We have often said that our family make-up has provided good experiences for each family member. For example, I learned much about taking care of babies before I had my own little ones to care for. I had the privilege of having several nieces and nephews who visited their grandparents, (my parents, of course) while I was still a student at home. Their care often was shared happily with me. I loved to be their aunt who took them for walks, pushed their buggies, took them to the movies and even changed their diapers. That was back before disposable diapers and I even became adept at using the safety pins without pricking either my hand or the baby's bottom.
Our own older children had the experience of helping care for their little sister, Susan. There was enough of a time lapse in their ages that they became home-raised baby sitters. Likewise, when Susan became a teenager she had her siblings' offspring to enjoy and learn from. Learning in a family setting through everyday life becomes deeply instilled.
Now, as the youngest of my large childhood family I am experiencing learning about a different phase of life. I think I had the child care aspect pretty well mastered, for better or worse. But learning about getting old is another matter. Each day I feel grateful for one or another of my older loved ones as I experience a new challenge in the aging process.
I was the nearest family member during my parents' last years. Those years were a mixture of learning about facilities, programs, medicines, doctors, and opportunities for each of them. The needs were different and my situation was also changing. But I learned very much about what was available at that time.
Several years later I again was the nearest relative during my sister Miriam's last years. What I had learned from the care of my parents was very helpful, but some types of assistance had changed, and there were different needs. My other older siblings also experienced various maladies of the aging process, but I did not have any direct responsibility with any of them except to try to be a resource and support to their children. Through all of these personal and vicarious experiences I felt I had garnered enough knowledge to be an aging specialist. I had a lot of information in my memory bank.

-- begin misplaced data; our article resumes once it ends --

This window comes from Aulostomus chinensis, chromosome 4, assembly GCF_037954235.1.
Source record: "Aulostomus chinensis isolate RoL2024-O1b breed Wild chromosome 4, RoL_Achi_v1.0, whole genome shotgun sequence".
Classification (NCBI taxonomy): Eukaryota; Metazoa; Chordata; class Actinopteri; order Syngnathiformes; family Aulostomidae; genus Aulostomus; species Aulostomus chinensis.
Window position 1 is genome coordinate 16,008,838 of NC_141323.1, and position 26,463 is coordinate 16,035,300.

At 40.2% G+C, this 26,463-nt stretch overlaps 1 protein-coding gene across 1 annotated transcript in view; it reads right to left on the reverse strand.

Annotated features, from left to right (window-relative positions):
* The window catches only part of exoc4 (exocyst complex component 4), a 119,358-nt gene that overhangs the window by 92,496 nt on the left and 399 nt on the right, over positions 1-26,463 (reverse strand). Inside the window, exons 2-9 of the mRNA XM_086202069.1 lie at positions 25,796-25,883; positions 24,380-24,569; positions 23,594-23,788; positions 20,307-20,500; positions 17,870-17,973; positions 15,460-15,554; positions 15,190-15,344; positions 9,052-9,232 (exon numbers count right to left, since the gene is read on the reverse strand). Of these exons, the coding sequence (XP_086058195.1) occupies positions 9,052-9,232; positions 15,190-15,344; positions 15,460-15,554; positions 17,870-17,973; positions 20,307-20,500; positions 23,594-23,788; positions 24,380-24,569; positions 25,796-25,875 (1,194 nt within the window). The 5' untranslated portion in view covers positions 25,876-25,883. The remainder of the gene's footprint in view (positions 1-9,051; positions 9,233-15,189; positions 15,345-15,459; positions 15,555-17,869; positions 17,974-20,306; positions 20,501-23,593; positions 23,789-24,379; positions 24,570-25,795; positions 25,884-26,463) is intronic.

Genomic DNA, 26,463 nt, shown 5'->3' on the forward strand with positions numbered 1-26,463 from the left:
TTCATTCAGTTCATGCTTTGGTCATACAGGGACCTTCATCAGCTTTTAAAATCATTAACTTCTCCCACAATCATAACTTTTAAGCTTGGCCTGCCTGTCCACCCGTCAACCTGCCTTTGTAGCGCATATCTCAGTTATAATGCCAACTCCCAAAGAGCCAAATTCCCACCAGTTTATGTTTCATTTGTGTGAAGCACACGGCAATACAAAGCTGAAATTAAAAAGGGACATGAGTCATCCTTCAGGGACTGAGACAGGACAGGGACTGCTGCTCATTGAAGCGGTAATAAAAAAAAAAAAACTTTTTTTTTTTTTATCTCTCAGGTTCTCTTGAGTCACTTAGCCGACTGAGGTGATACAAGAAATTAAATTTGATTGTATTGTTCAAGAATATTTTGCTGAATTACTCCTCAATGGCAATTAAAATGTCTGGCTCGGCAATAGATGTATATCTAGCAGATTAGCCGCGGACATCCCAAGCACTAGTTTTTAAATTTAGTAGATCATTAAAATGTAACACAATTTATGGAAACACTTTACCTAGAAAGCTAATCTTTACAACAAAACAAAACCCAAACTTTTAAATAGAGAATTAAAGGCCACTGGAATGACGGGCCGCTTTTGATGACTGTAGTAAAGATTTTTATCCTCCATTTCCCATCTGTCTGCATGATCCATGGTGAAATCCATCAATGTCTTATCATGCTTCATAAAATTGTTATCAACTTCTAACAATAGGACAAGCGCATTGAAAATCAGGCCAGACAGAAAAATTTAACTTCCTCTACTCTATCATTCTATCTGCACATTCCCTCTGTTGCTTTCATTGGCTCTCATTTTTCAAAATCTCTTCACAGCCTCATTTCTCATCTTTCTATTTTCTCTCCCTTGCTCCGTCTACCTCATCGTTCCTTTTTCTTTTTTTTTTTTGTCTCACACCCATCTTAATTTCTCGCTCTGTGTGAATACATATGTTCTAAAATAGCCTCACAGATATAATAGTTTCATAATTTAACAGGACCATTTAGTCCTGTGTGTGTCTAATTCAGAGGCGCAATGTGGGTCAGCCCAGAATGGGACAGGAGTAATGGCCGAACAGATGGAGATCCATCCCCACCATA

However a funny thing is happening. I don't need this knowledge to take care of someone else. I need it for me. And I realize that it isn't the agencies and programs that I need to learn about. It is how I feel about the process. I need to know if it is normal to not care if I attend a certain function or not. Is it OK to feel a little shock when I look into the mirror? Even though I know which foods are good for me, am I being needlessly foolish to eat a Pop Tart for breakfast instead of bran cereal?
This type of knowledge I can redeem from my memories. I can remember Miriam, who had been in charge of multitudes of programs and performances in her position as professor of dance at Normal University in Illinois, telling me that she was happier just staying home some nights because it was so hard to hear what people were saying at the meetings and no one listened to her ideas anymore anyway. Likewise, my mother who liked to have the whole family in for meals regularly became very content to have someone else cook meals for her and clean her house.
This information about how others who I loved and respected adjusted to changes in their life as they aged really helps me now. When I get mad at trivial things I think back to times when Miriam showed her frustration also. If I quit trying to listen to the conversation because it's too hard to hear some people's voices, I know that others I loved also did/do such things.
It makes me feel better to know that others also felt this bad sometimes. And then I realize I don't have anything to worry about. I just follow in the footsteps of those I have followed all my life and things will turn out OK as they always have.
And I'm not nearly ready to take the test on all this knowledge. I still have a lot to learn.